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Structural Engineering

Sergio F. Brea
STEM Education Institute Saturday Workshop September 30, 2006

University of Massachusetts Amherst

Outline
Introduction to Structural Engineering

Forces in Structures
Structural Systems Civil Engineering Materials

Some Definitions of Important Structural Properties

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Structural Engineering
What does a Structural Engineer do?
A Structural Engineer designs the structural systems and structural elements in buildings, bridges, stadiums, tunnels, and other civil engineering works (bones)

Design: process of determining location, material, and size of structural elements to resist forces acting in a structure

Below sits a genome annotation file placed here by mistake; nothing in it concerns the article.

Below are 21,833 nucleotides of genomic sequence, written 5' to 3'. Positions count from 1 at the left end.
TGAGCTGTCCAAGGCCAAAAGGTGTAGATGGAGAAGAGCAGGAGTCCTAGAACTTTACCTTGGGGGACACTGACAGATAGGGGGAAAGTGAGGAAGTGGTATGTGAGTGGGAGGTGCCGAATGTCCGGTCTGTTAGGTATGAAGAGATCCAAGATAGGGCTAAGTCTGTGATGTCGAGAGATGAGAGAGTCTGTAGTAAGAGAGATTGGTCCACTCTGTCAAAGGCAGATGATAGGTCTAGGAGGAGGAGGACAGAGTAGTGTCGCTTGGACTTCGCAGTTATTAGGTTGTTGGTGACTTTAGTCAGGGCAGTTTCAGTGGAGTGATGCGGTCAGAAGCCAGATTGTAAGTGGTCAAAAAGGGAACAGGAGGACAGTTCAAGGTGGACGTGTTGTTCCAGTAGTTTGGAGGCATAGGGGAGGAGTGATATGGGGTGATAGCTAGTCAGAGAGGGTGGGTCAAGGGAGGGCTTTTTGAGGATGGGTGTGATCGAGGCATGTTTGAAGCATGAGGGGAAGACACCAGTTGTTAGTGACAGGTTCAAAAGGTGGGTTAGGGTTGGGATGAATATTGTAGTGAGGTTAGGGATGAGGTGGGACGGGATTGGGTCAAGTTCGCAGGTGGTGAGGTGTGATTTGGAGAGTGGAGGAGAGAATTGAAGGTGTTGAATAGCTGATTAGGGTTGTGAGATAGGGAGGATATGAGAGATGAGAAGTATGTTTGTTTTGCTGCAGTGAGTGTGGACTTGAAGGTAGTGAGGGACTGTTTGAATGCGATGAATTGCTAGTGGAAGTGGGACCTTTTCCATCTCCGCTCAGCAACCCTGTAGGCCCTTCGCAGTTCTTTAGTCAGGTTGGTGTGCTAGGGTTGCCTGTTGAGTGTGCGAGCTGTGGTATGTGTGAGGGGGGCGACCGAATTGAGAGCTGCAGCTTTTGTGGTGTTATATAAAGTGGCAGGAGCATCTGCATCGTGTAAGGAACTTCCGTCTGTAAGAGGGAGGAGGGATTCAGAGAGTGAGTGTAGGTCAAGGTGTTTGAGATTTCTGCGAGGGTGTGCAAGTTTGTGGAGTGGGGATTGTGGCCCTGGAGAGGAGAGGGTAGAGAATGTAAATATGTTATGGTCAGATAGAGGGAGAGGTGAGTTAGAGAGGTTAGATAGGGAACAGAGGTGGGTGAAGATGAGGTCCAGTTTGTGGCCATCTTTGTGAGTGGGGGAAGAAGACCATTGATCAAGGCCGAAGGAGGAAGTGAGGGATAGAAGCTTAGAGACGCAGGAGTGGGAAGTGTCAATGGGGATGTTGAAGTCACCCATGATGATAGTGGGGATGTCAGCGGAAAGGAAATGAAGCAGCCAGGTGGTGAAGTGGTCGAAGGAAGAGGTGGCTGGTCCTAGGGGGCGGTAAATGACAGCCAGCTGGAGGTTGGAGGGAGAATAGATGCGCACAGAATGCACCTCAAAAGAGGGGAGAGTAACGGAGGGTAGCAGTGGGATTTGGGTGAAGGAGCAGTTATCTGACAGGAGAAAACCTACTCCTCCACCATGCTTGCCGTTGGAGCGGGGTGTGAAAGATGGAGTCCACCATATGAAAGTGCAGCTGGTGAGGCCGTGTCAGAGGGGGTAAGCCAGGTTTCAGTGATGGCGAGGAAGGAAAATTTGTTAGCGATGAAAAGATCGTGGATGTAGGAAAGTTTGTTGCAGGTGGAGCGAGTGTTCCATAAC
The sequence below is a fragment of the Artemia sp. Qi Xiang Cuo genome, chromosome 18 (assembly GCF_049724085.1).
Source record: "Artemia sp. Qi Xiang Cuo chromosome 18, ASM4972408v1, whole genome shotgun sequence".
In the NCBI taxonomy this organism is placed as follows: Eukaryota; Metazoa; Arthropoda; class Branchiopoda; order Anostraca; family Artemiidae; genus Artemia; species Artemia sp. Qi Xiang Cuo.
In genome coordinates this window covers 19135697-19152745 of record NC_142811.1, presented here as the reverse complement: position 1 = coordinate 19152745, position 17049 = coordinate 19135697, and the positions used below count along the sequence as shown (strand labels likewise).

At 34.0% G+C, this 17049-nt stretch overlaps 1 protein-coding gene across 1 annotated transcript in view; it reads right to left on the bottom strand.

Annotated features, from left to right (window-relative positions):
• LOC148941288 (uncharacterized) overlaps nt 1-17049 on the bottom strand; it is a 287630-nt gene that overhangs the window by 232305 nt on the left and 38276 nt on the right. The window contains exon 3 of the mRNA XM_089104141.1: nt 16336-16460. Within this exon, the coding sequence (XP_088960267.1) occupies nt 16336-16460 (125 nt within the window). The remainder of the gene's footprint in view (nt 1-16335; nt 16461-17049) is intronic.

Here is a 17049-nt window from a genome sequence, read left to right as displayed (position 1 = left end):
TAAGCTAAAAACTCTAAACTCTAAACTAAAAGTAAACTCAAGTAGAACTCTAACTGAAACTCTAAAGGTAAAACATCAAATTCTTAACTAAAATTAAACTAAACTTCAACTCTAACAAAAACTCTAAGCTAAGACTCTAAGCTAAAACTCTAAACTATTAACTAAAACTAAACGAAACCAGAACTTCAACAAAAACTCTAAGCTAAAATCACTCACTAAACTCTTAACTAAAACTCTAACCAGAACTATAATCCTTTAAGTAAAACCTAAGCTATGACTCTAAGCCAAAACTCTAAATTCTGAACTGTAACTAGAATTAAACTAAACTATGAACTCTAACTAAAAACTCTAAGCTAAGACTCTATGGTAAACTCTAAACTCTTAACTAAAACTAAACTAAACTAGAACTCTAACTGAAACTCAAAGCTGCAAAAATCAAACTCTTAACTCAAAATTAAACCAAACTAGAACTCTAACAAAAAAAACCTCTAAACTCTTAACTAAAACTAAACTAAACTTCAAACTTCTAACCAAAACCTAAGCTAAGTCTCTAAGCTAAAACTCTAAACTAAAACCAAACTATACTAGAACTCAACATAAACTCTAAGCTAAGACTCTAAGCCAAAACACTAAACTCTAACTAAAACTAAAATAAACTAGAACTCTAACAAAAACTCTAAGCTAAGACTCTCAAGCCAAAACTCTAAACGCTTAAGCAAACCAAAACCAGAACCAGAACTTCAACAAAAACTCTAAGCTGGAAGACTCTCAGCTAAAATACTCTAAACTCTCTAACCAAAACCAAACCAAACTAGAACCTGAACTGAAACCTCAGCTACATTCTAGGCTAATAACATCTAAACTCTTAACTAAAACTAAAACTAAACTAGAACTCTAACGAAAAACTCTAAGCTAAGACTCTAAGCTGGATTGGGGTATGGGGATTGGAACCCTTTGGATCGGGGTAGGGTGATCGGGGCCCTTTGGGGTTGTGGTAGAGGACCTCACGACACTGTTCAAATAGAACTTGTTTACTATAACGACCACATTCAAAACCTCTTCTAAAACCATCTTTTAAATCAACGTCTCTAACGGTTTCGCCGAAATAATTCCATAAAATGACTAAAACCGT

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Engineering Design Process


Identify the problem (challenge) Explore alternative solutions
Research past experience Brainstorm Preliminary design of most promising solutions

Analyze and design one or more viable solutions Testing and evaluation of solution
Experimental testing (prototype) or field tests Peer evaluation

Build solution using available resources (materials, equipment, labor)

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Design Process in Structural Engineering


Select material for construction

Determine appropriate structural system for a particular case Determine forces acting on a structure
Calculate size of members and connections to avoid failure (collapse) or excessive deformation
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Examples of Typical Structures

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Forces in Structures

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Forces Acting in Structures